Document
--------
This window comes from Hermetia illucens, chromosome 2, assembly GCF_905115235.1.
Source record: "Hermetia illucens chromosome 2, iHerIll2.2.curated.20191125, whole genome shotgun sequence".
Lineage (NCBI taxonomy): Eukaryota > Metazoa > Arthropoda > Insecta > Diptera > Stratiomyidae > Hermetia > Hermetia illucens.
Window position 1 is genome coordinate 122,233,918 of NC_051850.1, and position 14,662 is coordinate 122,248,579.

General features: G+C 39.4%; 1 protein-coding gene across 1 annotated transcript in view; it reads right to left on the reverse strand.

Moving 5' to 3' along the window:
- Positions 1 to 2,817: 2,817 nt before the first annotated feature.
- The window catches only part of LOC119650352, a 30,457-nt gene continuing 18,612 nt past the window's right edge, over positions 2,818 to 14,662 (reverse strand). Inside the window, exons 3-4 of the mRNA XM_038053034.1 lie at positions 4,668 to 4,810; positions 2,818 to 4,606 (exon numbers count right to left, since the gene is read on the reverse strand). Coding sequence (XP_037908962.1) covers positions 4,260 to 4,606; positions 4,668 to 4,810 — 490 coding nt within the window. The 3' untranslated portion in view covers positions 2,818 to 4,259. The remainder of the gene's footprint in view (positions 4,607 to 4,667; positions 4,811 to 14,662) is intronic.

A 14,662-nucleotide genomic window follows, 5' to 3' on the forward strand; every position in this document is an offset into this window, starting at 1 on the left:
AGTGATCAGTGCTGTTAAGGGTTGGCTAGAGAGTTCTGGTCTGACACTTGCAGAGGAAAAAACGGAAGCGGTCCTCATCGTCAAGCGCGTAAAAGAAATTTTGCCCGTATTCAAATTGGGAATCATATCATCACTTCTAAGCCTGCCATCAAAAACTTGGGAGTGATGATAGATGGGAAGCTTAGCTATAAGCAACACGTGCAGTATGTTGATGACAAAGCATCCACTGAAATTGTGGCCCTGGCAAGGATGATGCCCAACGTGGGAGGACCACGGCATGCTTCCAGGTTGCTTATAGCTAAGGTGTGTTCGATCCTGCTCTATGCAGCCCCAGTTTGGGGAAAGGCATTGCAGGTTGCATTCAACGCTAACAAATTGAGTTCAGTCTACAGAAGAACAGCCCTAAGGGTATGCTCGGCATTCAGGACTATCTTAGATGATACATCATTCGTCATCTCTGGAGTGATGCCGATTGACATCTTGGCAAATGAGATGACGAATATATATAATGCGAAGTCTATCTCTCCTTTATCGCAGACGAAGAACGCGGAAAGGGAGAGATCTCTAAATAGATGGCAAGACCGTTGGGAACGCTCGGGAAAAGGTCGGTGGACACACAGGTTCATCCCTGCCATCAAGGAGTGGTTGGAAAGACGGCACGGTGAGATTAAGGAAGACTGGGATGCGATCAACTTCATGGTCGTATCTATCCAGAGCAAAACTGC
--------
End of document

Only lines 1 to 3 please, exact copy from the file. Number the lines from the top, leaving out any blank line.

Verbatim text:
This window comes from Hermetia illucens, chromosome 2, assembly GCF_905115235.1.
Source record: "Hermetia illucens chromosome 2, iHerIll2.2.curated.20191125, whole genome shotgun sequence".
Lineage (NCBI taxonomy): Eukaryota > Metazoa > Arthropoda > Insecta > Diptera > Stratiomyidae > Hermetia > Hermetia illucens.